Has the overuse of emoji – those little pictograms we use to punctuate text messages – turned our society into the new Egyptians? A New York couple recently put these modern hieroglyphics to the test for 30 days, challenging both the parameters of the symbols and their relationship.
In order to decode this story, it may help to provide a few working definitions: emojis and emoticons are like ancient pictograms or individual images that represent ideas. Stringing those emojis and emoticons together to create a storyline or conversation composed solely of these images could be considered modern hieroglyphics.
This couple, Alex Goldmark and Liza Stark, has been together for 2 years, and decided to take a challenge issued by Mr. Goldmark's employer, the radio show New Tech City, to test visual communications and see if going all-in with emoji-only hieroglyphic communication might strengthen the relationship.
“I am not a visual thinker… but my girlfriend, Liza Stark, is very visual,” says Goldmark on the WNYC radio show. “So we signed up to be the New Tech City guinea pigs to see if this could help our relationship just a little bit.”
Goldmark adds, “We didn’t jump in blind. We downloaded all the apps we thought would help.”
The couple used their favorite Chinese-made application, WeChat, instead of texting because there were more emoji available.
"It was important that we figured out how to define our vocabulary," Goldmark says during the segment.
While this couple was using emoji as a visual communication test, one of the editors here at The Christian Science Monitor, Lane Brown, was forsaking all forms of emoticon, emoji, and texting-speak for a month.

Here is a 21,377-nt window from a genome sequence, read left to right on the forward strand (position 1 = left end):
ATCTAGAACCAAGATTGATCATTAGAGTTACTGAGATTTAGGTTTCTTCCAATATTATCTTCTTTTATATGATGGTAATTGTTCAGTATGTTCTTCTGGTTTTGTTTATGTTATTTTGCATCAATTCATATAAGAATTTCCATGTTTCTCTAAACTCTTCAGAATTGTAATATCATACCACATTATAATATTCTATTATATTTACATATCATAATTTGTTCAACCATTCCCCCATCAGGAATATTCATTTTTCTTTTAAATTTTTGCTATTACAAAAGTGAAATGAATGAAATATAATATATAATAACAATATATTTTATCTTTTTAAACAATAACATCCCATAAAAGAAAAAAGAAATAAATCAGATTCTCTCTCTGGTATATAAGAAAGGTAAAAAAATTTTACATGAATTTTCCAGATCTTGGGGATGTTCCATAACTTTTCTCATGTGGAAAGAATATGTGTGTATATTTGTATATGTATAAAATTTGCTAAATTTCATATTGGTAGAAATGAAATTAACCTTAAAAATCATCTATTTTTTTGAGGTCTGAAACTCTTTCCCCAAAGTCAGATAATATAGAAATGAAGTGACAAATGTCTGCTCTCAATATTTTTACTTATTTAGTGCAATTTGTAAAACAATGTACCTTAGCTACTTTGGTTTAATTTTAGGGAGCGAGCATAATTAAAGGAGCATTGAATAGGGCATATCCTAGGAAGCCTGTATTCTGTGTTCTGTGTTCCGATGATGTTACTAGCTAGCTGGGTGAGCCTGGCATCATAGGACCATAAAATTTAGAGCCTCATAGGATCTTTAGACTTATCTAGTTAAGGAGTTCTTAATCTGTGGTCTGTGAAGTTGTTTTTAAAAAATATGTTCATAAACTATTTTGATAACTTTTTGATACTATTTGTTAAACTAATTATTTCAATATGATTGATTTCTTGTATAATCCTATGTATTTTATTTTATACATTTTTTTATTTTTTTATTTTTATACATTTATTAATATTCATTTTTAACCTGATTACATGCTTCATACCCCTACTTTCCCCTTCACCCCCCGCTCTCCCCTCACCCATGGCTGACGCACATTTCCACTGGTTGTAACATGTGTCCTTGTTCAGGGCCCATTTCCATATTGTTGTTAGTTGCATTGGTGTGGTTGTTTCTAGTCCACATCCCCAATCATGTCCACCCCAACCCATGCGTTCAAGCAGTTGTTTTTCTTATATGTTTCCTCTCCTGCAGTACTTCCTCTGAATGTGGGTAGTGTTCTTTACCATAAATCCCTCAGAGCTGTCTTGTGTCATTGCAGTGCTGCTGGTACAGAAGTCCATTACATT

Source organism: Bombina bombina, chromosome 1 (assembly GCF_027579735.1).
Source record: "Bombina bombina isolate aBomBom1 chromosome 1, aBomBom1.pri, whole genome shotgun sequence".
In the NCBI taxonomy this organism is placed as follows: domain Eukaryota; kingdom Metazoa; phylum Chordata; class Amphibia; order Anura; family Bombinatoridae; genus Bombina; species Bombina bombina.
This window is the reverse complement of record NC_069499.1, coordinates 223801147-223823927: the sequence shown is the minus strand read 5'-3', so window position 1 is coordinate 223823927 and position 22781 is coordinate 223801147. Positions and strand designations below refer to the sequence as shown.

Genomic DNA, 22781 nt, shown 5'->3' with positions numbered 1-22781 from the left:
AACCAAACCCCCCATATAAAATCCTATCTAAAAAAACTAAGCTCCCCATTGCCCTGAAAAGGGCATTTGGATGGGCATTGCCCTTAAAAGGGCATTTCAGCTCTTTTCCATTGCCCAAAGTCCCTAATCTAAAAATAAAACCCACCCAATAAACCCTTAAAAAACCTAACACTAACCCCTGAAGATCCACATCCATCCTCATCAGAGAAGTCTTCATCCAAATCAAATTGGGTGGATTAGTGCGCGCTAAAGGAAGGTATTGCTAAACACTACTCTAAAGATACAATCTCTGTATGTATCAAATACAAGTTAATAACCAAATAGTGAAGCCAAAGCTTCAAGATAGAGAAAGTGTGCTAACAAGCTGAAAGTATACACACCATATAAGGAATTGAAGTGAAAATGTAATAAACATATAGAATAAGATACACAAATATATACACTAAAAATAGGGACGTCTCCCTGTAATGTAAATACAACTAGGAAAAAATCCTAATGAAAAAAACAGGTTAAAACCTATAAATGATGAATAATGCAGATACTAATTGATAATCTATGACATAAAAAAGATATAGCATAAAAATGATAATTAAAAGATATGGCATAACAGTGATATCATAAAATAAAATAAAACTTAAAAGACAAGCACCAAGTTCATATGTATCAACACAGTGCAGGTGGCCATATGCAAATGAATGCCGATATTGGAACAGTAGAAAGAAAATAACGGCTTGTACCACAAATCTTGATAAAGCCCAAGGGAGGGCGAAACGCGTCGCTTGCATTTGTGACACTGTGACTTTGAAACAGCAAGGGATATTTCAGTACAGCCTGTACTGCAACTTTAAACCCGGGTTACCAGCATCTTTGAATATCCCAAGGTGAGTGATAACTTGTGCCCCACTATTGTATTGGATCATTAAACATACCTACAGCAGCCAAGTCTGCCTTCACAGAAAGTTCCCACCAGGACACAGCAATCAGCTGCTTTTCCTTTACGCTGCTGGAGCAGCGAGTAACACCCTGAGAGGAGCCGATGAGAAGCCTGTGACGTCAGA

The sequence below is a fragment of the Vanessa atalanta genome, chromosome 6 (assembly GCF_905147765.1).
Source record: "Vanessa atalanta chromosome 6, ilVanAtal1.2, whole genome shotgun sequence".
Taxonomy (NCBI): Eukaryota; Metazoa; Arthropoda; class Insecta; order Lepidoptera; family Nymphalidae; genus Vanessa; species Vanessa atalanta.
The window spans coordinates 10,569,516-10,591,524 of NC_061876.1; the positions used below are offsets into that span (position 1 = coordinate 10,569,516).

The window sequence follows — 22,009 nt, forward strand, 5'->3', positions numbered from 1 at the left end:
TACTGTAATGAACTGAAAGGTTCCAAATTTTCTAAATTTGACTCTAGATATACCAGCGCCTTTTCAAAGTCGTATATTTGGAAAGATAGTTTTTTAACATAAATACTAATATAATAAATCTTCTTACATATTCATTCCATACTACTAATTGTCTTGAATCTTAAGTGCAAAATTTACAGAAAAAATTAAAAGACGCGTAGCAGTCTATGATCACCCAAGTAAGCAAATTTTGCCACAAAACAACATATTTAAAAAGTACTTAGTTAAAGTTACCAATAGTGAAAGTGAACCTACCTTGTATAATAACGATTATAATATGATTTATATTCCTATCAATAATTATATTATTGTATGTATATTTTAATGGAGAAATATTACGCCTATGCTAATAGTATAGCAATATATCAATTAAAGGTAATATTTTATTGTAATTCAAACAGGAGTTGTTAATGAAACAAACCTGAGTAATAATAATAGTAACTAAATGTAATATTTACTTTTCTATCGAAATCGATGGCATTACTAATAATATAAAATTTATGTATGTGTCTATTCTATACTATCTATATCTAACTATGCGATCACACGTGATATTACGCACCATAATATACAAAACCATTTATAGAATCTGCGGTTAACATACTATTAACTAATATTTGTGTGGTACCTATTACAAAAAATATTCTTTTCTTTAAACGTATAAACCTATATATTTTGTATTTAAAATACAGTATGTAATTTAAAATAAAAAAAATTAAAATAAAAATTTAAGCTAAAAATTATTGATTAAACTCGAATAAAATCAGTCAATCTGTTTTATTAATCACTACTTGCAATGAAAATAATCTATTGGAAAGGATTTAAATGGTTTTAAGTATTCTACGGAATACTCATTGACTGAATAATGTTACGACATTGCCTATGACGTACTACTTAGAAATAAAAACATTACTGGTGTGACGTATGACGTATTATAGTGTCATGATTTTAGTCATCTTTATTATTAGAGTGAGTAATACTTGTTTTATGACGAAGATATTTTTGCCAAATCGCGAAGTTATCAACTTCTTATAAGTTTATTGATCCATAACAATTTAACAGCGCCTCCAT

“Too often, I found that my checking in on a friend via text message made me sound like a middle-school cheerleader. ‘Give me a hi! Give me a ho! Tell me what you’re up to! I’d like to know! LOL!’ Capped off with a winking smiley,” Ms. Brown wrote in a recent blog.
She adds, “The practice had also dribbled into my professional communications as well, with emails steadily shrinking in favor of shorter notes with exclamations serving as proof that I was not delivering an order or criticism, but instead making a really, really, really friendly suggestion that I hope you might accept.”
While Brown was on a visual-communications cleanse, there was a squelching effect on my own communications with her as I tried to follow her example out of courtesy. It was like choosing a salad when dining with your vegan boss.
“I did see a difference,” Brown wrote, “and I came to appreciate writing even the shortest notes more, taking a few extra seconds to craft each, which also helped me to remember what I was actually saying to people.”
In both experiments, the end results seem to be that visual messaging will continue to play a powerful role in interpersonal and professional communications.